University Book Store 2016 Staff Favorites

Posted on by Chelsea Cleveland. This entry was posted in Engaging Interests and tagged , , . Bookmark the permalink.

As we finish out the year here at University Book Store, we like to think back on all the people we’ve met, all the places we’ve been, and—of course—all the books we’ve read. While no parent ever wants to play favorites, we can’t resist sharing a few of the best books we came across in 2016.

The Forest Feast Gatherings by Erin Gleeson


These delicious vegetarian dishes are simple enough to prepare after a long day, yet impressive enough for a party. Each recipe is handwritten over photos to create diagram-like, step-by-step instructions that are beautiful and easy to cook from.

Hillbilly Elegy by J. D. Vance


In this powerful hybrid of memoir and sociological analysis, J. D. Vance digs deep into his upbringing in the hills of Jackson, Kentucky and the suburban enclave of Middletown, Ohio to shed light on the struggles of white working-class Americans with an insider’s warmth and candor.

Du Iz Tak by Carson Ellis

Picture Book

Ellis’s bewitching book stars a lively company of exquisitely illustrated insects who speak their own language. Working out what they’re saying is one of the story’s many delights.

Three Dark Crowns by Kendare Blake

Young Adult

This series opener introduces Mirabella, Katharine, and Arsinoe, triplet sisters who have been raised to compete for the crown of Fennbirn. Each has worked to hone her own special talent in preparation for a bitter year that will end with two of them dead and one of them a queen.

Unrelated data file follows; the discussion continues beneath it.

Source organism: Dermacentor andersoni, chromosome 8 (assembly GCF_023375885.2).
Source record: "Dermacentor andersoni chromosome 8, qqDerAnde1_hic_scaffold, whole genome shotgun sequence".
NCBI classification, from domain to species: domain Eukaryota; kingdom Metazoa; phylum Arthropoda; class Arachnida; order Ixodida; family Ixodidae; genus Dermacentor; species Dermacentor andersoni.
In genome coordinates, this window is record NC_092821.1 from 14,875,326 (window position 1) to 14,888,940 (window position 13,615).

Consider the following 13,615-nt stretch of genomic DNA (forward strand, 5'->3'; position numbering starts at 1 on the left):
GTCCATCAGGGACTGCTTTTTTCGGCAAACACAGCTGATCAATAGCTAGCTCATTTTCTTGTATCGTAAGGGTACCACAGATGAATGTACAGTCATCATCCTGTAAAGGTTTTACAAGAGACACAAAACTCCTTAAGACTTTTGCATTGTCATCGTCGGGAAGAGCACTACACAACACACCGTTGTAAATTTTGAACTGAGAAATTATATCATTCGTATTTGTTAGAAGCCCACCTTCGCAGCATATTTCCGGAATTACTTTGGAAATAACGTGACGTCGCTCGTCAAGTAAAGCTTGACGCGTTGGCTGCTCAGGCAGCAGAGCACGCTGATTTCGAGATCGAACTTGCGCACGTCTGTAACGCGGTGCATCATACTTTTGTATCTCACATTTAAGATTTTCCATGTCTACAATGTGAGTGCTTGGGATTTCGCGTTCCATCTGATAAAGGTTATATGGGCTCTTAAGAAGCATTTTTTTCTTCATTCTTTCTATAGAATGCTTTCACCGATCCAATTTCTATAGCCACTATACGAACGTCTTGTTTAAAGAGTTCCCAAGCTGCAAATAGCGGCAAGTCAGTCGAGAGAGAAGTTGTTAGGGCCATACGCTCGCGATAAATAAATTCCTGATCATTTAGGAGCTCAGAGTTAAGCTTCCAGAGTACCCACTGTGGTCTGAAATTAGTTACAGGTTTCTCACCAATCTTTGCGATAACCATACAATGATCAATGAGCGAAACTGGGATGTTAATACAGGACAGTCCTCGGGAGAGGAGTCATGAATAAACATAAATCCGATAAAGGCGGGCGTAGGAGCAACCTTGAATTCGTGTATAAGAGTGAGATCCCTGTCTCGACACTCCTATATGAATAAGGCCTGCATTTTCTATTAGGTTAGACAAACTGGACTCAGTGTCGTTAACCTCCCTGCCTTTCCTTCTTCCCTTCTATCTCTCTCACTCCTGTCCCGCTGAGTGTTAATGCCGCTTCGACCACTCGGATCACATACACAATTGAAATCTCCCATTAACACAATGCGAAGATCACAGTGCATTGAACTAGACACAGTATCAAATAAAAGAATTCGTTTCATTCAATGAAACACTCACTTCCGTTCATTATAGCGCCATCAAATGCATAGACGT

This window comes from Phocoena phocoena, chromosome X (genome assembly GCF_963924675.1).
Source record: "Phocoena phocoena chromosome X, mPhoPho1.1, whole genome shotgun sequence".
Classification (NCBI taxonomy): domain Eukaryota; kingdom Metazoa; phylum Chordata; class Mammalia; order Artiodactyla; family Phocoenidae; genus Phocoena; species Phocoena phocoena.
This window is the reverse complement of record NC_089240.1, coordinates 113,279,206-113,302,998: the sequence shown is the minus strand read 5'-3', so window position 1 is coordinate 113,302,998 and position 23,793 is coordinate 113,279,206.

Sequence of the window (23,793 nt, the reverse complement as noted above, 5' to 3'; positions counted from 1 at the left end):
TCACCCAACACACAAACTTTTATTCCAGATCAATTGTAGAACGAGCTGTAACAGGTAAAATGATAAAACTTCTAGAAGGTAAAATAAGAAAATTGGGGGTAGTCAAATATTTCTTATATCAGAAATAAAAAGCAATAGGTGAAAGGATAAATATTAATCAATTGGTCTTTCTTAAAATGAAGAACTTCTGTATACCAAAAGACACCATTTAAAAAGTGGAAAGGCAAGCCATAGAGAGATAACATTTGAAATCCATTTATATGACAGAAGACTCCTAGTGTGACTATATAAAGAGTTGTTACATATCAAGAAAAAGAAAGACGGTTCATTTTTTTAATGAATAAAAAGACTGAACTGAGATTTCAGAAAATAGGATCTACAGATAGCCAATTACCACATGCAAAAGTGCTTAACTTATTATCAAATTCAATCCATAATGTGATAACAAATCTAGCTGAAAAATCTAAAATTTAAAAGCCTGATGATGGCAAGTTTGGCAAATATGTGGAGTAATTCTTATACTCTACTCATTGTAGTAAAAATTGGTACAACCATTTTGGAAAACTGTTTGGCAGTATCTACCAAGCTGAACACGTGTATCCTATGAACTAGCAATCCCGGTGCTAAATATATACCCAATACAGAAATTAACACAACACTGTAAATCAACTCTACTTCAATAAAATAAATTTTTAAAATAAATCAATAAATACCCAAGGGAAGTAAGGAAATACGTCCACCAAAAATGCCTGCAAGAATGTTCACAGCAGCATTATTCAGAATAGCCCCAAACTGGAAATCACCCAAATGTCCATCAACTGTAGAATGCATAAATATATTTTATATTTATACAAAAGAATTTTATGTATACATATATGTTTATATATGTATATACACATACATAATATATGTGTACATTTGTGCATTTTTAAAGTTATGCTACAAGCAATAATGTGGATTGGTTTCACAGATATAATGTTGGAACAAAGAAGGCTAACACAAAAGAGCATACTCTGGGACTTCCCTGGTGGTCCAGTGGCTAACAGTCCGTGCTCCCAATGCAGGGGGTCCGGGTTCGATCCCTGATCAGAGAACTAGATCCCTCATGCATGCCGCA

The Girl with the Lower Back Tattoo by Amy Schumer


Emmy Award-winning comedian Amy Schumer offers an entertaining and eclectic collection of 30-plus essays which, like her popular comedy act, are plucky, forthright, hilariously raunchy—and honest. Expect a few serious experiences in addition to the signature off-the-wall one-liners and confessions.

Seven Brief Lessons on Physics by Carlo Rovelli


Italian theoretical physicist Carlo Rovelli’s lessons are not true lessons—though there are some conceptual explanations—but rather seven joyous celebrations that present physics as a continually changing quest for understanding.

I Saw a Man by Owen Sheers


The event that changed all of their lives happened on a Saturday afternoon in June, just minutes after Michael Turner—thinking the house was empty—stepped through his neighbors’ back door. I Saw a Man is a brilliant exploration of violence and guilt, written with the pace and grip of a thriller.

One of the best things about reading something amazing is getting to share that joy with the people around you. Our list includes books from a wide range of genres, so we hope you find something (or many things) that piques your interest. Happy New Year and happy reading!